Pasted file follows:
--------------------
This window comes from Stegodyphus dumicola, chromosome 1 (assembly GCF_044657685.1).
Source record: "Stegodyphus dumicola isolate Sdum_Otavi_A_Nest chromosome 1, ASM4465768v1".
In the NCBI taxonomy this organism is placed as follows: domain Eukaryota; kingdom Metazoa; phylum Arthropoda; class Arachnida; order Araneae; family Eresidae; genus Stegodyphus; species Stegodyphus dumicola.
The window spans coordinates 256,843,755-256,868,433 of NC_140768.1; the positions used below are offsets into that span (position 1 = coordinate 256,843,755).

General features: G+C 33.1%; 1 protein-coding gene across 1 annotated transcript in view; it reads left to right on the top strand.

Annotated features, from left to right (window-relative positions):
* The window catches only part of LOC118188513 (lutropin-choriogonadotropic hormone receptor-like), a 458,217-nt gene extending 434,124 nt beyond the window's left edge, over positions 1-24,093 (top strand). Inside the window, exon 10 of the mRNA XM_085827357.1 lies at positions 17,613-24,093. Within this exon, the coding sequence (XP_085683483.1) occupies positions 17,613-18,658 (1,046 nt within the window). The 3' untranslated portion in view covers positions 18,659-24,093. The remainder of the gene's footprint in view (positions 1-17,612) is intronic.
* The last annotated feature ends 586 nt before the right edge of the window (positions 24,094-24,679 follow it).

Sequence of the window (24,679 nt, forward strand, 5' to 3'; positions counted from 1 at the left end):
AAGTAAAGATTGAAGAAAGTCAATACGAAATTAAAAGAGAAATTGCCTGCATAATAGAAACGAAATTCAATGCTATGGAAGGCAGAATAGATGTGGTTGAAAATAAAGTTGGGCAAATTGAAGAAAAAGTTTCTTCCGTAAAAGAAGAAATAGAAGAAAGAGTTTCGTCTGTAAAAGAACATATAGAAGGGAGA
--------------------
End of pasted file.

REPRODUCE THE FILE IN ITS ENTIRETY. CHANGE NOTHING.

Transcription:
This window comes from Stegodyphus dumicola, chromosome 1 (assembly GCF_044657685.1).
Source record: "Stegodyphus dumicola isolate Sdum_Otavi_A_Nest chromosome 1, ASM4465768v1".
In the NCBI taxonomy this organism is placed as follows: domain Eukaryota; kingdom Metazoa; phylum Arthropoda; class Arachnida; order Araneae; family Eresidae; genus Stegodyphus; species Stegodyphus dumicola.
The window spans coordinates 256,843,755-256,868,433 of NC_140768.1; the positions used below are offsets into that span (position 1 = coordinate 256,843,755).

General features: G+C 33.1%; 1 protein-coding gene across 1 annotated transcript in view; it reads left to right on the top strand.

Annotated features, from left to right (window-relative positions):
* The window catches only part of LOC118188513 (lutropin-choriogonadotropic hormone receptor-like), a 458,217-nt gene extending 434,124 nt beyond the window's left edge, over positions 1-24,093 (top strand). Inside the window, exon 10 of the mRNA XM_085827357.1 lies at positions 17,613-24,093. Within this exon, the coding sequence (XP_085683483.1) occupies positions 17,613-18,658 (1,046 nt within the window). The 3' untranslated portion in view covers positions 18,659-24,093. The remainder of the gene's footprint in view (positions 1-17,612) is intronic.
* The last annotated feature ends 586 nt before the right edge of the window (positions 24,094-24,679 follow it).

Sequence of the window (24,679 nt, forward strand, 5' to 3'; positions counted from 1 at the left end):
AAGTAAAGATTGAAGAAAGTCAATACGAAATTAAAAGAGAAATTGCCTGCATAATAGAAACGAAATTCAATGCTATGGAAGGCAGAATAGATGTGGTTGAAAATAAAGTTGGGCAAATTGAAGAAAAAGTTTCTTCCGTAAAAGAAGAAATAGAAGAAAGAGTTTCGTCTGTAAAAGAACATATAGAAGGGAGA